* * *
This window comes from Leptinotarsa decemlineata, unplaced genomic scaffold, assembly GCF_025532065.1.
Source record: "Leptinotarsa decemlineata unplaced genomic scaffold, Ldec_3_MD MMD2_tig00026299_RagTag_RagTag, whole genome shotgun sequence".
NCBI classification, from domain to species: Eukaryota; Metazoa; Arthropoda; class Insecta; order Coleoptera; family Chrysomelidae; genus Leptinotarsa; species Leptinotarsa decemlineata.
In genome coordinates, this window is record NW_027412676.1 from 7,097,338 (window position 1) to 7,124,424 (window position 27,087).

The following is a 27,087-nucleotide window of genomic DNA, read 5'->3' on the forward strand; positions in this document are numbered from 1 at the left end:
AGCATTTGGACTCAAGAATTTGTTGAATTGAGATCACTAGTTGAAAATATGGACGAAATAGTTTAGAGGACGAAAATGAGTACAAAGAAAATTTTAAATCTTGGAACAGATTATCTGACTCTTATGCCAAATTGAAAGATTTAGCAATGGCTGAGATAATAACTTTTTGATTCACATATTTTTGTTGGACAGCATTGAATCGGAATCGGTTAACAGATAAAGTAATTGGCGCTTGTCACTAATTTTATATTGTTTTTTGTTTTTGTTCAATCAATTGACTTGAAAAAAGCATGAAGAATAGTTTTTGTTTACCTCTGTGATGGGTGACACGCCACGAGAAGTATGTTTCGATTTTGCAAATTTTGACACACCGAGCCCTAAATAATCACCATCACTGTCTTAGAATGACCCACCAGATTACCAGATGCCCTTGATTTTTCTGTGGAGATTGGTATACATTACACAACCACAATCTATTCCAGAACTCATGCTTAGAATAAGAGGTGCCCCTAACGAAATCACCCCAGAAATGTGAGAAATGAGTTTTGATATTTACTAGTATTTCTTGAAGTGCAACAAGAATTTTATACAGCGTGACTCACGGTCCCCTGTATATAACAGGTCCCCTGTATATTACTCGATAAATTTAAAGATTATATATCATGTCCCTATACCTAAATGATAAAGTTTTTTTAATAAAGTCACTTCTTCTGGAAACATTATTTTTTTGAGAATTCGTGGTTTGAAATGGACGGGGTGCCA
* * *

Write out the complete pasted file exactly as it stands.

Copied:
This window comes from Leptinotarsa decemlineata, unplaced genomic scaffold, assembly GCF_025532065.1.
Source record: "Leptinotarsa decemlineata unplaced genomic scaffold, Ldec_3_MD MMD2_tig00026299_RagTag_RagTag, whole genome shotgun sequence".
NCBI classification, from domain to species: Eukaryota; Metazoa; Arthropoda; class Insecta; order Coleoptera; family Chrysomelidae; genus Leptinotarsa; species Leptinotarsa decemlineata.
In genome coordinates, this window is record NW_027412676.1 from 7,097,338 (window position 1) to 7,124,424 (window position 27,087).

The following is a 27,087-nucleotide window of genomic DNA, read 5'->3' on the forward strand; positions in this document are numbered from 1 at the left end:
AGCATTTGGACTCAAGAATTTGTTGAATTGAGATCACTAGTTGAAAATATGGACGAAATAGTTTAGAGGACGAAAATGAGTACAAAGAAAATTTTAAATCTTGGAACAGATTATCTGACTCTTATGCCAAATTGAAAGATTTAGCAATGGCTGAGATAATAACTTTTTGATTCACATATTTTTGTTGGACAGCATTGAATCGGAATCGGTTAACAGATAAAGTAATTGGCGCTTGTCACTAATTTTATATTGTTTTTTGTTTTTGTTCAATCAATTGACTTGAAAAAAGCATGAAGAATAGTTTTTGTTTACCTCTGTGATGGGTGACACGCCACGAGAAGTATGTTTCGATTTTGCAAATTTTGACACACCGAGCCCTAAATAATCACCATCACTGTCTTAGAATGACCCACCAGATTACCAGATGCCCTTGATTTTTCTGTGGAGATTGGTATACATTACACAACCACAATCTATTCCAGAACTCATGCTTAGAATAAGAGGTGCCCCTAACGAAATCACCCCAGAAATGTGAGAAATGAGTTTTGATATTTACTAGTATTTCTTGAAGTGCAACAAGAATTTTATACAGCGTGACTCACGGTCCCCTGTATATAACAGGTCCCCTGTATATTACTCGATAAATTTAAAGATTATATATCATGTCCCTATACCTAAATGATAAAGTTTTTTTAATAAAGTCACTTCTTCTGGAAACATTATTTTTTTGAGAATTCGTGGTTTGAAATGGACGGGGTGCCA